Threats  To  Coho  Salmon
Excerpted with permission from Salmon's falling fortunes
Sunday, April 13, 1997

A variety of human activities hurts salmon and their habitat

Logging: Erosion from clear-cut logging and road building, especially on steep, unstable hillsides, has muddied streams and rivers where salmon spawn. Removing trees along streams warms water. Cutting big trees also robs streams of large logs that used to fall into the water, creating pools for salmon to rest, feed or spawn.

Farming, ranching: Overgrazing of cattle and other livestock has stripped stream banks of vegetation increasing water temperatures and causing silt that can choke salmon eggs. Livestock waste pollutes water. Unscreened irrigation canals can trip young salmon as they migrate to the ocean. Fertilizers can decrease water quality.

Urban development: Population growth has increased pollution of streams with sewage, industrial waste, oil and gas from street runoff and fertilizers from lawns and gardens. Development also can destroy streamside habitat.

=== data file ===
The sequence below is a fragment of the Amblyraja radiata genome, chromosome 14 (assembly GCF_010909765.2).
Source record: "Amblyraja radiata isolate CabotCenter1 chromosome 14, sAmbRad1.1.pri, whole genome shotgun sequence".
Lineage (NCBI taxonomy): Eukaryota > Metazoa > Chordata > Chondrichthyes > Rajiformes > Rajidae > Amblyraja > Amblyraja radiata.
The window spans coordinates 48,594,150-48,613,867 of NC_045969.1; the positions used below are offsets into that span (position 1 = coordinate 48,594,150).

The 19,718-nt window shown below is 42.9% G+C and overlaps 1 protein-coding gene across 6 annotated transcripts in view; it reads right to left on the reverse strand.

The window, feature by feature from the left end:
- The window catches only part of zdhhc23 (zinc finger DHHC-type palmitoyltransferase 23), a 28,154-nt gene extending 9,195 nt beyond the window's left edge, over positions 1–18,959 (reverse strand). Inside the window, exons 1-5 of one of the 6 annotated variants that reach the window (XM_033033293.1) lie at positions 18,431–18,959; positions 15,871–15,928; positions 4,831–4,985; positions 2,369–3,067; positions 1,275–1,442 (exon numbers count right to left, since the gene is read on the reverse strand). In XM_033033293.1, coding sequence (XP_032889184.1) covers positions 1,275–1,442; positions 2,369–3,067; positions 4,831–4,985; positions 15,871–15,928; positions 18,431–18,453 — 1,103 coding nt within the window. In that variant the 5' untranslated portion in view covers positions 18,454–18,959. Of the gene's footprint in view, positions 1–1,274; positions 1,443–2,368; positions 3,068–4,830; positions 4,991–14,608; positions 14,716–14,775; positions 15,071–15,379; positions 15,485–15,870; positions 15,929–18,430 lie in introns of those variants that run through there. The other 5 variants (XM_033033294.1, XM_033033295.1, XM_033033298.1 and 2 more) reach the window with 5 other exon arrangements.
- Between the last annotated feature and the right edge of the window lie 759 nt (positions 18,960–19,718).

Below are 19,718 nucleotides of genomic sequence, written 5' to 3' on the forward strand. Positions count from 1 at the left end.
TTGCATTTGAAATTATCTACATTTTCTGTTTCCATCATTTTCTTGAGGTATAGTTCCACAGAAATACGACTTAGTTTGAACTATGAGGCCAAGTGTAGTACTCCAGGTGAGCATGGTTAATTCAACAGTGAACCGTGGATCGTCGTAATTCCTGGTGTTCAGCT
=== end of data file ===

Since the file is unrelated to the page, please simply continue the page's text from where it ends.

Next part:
Weather: Climate change, such as the El None ocean-warming phenomenon or global warming, prevents the upwelling of colder nutrient-rich water, robbing salmon of food. Salmon populations drop during El Nino years.

Overfishing: As many as 1.6 million coho migrated up West Coast streams annually at the turn of the century. For decades, coho were the lifeblood of a commercial and sport fishery worth $100 million or more in yearly revenues.

Hatcheries: State and federal fish agencies launched major hatchery programs in the 1960s to counter the decline of wild salmon. But hatcheries now are blamed for the wild stocks' decline. Fishing limits were high, resulting in a high take of wild fish. Hatcheries also dilute the wild fish gene pool.

Predators: Coho face a gauntlet of predators on their way to the ocean. Seals and sea lions wait in estuaries for young salmon and again when they return two years later. In the ocean, salmon can be eaten by killer whales and porpoises.

Dams: A few coho streams in Oregon and Northern California have dams and hydroelectric power turbines that can be deadly to salmon. Slack water behind dams can slow or confuse salmon.